Encourage flexibility and independence

In the vast majority of startups, targets are set, and then it’s up to each individual to achieve them with the methods and tools they think are best for the job. In other words, it doesn’t matter whether you take route A, B, or C, as long as you get to the agreed destination at the right time.

Too many procedures can often negatively affect efficiency in big groups. The idea is to implement the systems that are needed to stop things from spinning out of control while making sure they don’t become too inflexible. Otherwise, you run the risk of missing out on innovative approaches and productivity gains.

And, of course, this goes hand in hand with valuing personal initiatives.

Organize Friday evening drinks

Simply because nothing brings a team together like sharing a nice cold beer on a Friday (or any other day of the week, or even every day!).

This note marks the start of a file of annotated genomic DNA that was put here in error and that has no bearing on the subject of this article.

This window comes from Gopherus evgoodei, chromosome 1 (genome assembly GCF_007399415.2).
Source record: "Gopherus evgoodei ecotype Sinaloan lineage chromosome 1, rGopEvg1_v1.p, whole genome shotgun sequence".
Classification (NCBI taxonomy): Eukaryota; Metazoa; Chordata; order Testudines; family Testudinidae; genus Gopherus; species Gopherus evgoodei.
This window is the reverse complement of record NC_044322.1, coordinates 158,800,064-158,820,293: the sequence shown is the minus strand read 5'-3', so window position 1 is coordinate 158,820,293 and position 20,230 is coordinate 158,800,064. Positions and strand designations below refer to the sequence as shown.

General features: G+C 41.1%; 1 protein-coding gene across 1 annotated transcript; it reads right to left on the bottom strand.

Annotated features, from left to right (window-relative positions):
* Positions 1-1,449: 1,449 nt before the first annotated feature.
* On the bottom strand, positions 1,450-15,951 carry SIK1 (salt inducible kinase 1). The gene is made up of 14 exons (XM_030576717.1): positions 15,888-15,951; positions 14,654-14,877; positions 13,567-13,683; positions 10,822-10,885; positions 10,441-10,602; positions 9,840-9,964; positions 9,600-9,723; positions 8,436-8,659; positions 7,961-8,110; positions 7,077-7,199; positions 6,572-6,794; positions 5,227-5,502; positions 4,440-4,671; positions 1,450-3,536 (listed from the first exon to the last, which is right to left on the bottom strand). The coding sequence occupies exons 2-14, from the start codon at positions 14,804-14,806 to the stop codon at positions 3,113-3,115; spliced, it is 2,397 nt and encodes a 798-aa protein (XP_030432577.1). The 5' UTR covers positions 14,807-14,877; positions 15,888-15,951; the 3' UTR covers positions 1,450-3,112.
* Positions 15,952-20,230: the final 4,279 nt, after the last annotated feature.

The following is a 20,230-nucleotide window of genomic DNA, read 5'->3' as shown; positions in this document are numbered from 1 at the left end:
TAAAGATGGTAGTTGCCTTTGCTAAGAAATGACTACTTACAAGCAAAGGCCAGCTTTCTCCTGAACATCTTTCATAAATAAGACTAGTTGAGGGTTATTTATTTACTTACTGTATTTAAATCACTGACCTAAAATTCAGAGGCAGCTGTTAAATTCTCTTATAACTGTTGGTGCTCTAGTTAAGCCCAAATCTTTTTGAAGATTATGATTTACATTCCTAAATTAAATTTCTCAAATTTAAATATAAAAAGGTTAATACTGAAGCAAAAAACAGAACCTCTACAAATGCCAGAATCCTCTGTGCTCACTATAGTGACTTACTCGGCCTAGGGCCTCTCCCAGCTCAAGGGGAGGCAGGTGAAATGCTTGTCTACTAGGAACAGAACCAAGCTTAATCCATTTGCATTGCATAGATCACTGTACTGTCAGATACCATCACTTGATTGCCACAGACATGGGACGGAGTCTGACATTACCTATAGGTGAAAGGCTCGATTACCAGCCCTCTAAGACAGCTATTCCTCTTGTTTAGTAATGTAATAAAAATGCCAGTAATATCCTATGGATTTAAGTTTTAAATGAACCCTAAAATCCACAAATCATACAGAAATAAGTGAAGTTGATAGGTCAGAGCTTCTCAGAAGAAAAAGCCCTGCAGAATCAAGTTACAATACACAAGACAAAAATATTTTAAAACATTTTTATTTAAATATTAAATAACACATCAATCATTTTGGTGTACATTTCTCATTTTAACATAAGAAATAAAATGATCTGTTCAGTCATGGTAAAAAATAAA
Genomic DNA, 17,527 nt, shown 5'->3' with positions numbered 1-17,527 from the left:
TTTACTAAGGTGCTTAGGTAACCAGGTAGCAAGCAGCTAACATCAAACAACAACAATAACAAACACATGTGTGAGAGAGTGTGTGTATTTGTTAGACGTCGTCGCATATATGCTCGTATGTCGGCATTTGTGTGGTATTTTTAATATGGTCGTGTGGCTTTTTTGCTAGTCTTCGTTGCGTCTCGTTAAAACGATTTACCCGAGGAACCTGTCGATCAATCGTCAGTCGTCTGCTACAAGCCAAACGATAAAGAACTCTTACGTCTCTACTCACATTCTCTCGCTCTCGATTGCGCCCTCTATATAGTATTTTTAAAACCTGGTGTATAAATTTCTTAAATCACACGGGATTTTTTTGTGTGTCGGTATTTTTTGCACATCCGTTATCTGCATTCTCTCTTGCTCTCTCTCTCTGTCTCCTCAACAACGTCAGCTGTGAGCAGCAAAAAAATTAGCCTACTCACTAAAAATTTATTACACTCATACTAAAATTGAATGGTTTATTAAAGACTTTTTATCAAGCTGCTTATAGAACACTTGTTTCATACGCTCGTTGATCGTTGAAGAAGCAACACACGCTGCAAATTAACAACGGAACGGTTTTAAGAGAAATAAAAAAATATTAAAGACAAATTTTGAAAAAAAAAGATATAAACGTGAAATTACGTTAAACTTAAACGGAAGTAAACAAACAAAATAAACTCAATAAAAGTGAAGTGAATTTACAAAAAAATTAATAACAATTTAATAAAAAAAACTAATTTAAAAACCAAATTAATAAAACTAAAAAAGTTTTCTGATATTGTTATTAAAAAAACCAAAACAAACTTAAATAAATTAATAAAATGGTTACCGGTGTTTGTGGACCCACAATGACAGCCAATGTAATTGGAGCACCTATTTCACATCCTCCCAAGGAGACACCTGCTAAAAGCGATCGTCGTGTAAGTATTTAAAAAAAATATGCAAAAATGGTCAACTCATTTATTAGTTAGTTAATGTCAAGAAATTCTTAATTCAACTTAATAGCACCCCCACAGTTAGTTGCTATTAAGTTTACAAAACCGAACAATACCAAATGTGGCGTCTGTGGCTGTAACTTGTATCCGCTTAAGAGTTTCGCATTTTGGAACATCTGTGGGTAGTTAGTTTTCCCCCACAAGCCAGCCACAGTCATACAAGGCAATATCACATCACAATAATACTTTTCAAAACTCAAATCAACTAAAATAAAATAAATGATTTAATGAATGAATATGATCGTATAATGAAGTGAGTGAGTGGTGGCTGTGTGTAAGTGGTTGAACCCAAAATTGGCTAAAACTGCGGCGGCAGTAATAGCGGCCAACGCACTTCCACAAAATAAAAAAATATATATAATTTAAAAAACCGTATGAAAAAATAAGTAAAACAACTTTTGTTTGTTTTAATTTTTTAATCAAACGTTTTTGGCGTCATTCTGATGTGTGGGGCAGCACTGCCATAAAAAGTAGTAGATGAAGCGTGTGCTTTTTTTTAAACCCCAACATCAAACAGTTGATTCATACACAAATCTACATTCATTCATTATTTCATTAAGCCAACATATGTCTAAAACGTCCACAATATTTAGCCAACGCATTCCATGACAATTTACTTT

Homo startups

In summary, don’t idealize startups – they make mistakes too. But in some areas, it’s unquestionable that they’ve taken the lead (don’t believe me? Ask millennials what they think). Here are the 10 ideas that large groups should borrow:

  • Ban presenteeism
  • Adopt the ‘two pizza rule’ at meetings
  • Encourage people to take initiative
  • Accept risk-taking (and accept failure)
  • Constantly share knowledge and train teams
  • Fly in formation
  • Value each employee’s work
  • Alter the working environment
  • Encourage flexibility and independence
  • Organize Friday evening drinks

Make sure not to succumb to the clichés – not all startups are perfect. But they do reveal management methods and practices that result in faster development without negatively affecting employees. They should be an inspiration to large groups – after all, they have so much to gain!

Want your organization to be more agile like a startup? Agorize can help you launch your internal open innovation challenge and go beyond the business-as-usual mindset. Let your employee’s team up and come up with new management methods that they will be willing to adopt.

Sharing is caring

Table of Contents